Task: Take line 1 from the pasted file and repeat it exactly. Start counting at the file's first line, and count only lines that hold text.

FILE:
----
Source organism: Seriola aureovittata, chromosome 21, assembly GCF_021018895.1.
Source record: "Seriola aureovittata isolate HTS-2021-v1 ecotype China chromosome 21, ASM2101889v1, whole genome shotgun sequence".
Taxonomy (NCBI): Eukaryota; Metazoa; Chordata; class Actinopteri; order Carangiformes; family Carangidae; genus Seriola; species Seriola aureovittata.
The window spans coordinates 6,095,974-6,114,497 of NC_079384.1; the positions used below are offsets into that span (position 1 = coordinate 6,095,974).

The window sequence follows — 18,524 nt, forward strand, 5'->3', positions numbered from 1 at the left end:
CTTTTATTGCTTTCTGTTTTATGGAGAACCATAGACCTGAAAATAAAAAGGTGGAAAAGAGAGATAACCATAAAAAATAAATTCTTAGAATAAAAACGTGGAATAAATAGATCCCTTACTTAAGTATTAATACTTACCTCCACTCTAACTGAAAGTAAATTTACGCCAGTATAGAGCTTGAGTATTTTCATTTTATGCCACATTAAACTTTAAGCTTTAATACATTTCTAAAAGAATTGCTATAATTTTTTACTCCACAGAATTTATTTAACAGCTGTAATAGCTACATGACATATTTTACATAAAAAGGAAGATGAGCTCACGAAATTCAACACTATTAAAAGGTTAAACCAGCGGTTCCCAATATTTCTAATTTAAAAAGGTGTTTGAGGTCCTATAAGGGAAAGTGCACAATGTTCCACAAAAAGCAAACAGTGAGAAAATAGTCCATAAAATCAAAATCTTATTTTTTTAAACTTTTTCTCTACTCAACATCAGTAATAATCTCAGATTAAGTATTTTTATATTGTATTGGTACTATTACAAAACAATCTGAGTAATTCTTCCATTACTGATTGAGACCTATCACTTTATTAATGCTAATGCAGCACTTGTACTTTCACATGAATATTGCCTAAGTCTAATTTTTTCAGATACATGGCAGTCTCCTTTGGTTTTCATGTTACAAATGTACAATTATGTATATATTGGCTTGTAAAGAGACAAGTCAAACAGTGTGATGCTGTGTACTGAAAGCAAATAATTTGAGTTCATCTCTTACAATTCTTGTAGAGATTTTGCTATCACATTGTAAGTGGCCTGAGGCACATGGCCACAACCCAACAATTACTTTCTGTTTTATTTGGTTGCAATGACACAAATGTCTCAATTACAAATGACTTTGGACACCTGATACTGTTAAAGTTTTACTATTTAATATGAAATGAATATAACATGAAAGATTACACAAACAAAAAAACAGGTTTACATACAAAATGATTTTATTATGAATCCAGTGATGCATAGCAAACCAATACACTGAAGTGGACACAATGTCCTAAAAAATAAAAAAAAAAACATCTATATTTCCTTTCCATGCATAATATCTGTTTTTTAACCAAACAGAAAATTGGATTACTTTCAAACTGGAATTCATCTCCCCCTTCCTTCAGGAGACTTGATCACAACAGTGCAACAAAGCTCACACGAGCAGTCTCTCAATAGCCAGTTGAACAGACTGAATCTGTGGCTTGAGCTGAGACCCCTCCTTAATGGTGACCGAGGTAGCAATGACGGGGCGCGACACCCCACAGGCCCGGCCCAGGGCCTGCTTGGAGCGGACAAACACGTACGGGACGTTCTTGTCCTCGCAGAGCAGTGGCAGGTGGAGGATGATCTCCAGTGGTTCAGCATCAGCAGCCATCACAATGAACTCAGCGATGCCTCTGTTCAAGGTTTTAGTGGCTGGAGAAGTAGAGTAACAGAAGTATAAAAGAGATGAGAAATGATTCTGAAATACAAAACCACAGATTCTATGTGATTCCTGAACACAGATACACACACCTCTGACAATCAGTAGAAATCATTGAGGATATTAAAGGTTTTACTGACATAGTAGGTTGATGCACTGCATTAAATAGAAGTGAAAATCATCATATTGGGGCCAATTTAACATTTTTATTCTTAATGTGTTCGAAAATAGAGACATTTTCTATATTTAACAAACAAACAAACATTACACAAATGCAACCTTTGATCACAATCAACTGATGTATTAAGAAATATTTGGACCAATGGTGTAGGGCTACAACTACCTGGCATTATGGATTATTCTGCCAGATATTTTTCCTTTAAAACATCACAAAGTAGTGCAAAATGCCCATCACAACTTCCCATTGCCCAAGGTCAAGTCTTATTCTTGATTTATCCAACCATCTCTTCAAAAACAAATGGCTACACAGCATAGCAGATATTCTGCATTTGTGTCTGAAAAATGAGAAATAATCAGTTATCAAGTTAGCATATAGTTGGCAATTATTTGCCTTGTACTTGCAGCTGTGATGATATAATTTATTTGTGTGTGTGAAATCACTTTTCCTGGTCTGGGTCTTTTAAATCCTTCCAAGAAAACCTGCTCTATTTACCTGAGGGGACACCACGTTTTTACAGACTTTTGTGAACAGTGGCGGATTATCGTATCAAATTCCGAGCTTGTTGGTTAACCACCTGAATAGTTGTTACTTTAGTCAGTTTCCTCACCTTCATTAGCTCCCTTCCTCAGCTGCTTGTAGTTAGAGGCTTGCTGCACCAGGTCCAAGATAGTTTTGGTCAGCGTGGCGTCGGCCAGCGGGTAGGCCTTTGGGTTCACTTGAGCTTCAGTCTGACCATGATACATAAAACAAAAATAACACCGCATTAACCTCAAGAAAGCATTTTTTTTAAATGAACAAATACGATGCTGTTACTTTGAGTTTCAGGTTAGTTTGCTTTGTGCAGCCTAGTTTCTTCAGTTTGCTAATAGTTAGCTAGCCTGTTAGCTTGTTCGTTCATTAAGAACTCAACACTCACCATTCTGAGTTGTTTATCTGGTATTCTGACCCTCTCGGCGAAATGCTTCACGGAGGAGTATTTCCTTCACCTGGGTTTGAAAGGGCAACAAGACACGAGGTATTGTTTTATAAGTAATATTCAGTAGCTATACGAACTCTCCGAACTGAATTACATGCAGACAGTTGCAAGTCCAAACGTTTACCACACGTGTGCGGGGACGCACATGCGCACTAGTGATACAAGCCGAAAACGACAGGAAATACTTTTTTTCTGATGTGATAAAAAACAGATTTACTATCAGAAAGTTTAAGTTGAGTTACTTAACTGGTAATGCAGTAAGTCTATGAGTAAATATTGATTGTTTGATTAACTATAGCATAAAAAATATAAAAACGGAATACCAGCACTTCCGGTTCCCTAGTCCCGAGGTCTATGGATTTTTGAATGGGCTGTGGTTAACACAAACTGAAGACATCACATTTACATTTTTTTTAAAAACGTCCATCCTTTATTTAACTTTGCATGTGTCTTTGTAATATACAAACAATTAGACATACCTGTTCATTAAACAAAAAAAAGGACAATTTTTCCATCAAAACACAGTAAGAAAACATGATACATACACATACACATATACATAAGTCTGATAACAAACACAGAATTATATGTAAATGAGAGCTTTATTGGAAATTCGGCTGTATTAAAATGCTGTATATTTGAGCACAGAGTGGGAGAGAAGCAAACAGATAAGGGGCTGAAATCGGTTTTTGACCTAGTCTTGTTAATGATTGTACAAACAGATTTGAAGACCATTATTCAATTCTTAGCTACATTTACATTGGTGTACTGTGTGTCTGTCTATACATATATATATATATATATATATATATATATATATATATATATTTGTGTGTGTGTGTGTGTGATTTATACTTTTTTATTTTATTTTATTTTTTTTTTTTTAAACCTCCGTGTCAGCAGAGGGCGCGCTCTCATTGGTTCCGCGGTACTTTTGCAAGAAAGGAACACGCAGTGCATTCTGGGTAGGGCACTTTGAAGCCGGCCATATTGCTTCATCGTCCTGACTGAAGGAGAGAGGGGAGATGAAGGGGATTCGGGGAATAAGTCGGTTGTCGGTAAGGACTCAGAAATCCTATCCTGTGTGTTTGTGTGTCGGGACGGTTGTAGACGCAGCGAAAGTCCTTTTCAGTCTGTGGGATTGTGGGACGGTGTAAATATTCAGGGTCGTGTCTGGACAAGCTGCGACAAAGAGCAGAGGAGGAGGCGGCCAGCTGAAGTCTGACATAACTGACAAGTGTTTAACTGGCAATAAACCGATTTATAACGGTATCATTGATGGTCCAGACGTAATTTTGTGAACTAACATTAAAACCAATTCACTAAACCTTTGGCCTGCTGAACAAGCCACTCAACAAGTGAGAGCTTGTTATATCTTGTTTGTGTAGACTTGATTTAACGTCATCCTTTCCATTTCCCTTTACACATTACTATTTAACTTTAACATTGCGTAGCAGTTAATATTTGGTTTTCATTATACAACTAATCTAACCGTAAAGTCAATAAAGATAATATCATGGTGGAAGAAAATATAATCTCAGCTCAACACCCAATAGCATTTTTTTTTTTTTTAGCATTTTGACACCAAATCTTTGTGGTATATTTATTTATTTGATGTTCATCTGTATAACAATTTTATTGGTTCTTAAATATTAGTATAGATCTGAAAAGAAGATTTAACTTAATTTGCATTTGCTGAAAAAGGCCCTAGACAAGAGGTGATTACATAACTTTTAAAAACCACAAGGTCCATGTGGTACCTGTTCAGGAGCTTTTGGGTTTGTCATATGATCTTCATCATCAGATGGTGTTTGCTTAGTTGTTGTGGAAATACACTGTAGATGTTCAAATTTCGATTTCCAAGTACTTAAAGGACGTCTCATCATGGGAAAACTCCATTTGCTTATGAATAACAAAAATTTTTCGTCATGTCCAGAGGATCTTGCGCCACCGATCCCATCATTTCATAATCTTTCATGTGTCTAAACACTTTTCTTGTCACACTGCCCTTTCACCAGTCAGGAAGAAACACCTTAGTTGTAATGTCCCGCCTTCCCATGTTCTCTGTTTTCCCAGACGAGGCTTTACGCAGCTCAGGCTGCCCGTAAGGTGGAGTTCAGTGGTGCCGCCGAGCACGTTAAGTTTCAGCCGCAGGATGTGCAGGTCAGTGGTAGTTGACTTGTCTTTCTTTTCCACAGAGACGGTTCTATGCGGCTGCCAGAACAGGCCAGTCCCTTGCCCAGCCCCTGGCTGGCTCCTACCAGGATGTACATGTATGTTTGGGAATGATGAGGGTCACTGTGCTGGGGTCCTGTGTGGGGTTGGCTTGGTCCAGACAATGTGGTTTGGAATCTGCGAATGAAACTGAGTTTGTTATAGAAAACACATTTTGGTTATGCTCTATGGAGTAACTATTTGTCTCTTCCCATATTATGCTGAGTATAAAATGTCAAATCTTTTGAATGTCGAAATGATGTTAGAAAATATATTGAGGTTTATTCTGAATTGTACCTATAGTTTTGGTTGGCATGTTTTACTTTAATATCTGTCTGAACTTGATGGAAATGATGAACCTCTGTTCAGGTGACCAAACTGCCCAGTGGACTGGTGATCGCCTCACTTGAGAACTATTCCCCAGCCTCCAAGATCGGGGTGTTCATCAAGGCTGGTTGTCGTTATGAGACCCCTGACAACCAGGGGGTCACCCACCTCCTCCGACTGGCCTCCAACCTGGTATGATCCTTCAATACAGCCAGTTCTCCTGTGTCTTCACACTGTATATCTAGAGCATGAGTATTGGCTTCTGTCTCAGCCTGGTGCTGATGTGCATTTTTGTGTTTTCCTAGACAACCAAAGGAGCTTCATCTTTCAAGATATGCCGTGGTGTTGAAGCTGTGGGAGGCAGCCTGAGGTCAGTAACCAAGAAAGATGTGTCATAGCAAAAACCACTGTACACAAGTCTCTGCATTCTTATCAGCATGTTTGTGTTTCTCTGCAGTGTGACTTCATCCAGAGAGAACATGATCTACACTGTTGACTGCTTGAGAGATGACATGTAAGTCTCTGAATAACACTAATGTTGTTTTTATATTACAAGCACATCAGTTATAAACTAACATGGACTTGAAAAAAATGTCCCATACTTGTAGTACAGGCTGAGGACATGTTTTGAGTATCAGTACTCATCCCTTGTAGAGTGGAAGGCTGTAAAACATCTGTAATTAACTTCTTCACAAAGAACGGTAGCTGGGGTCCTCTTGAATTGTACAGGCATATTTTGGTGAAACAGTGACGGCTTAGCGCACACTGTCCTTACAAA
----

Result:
Source organism: Seriola aureovittata, chromosome 21, assembly GCF_021018895.1.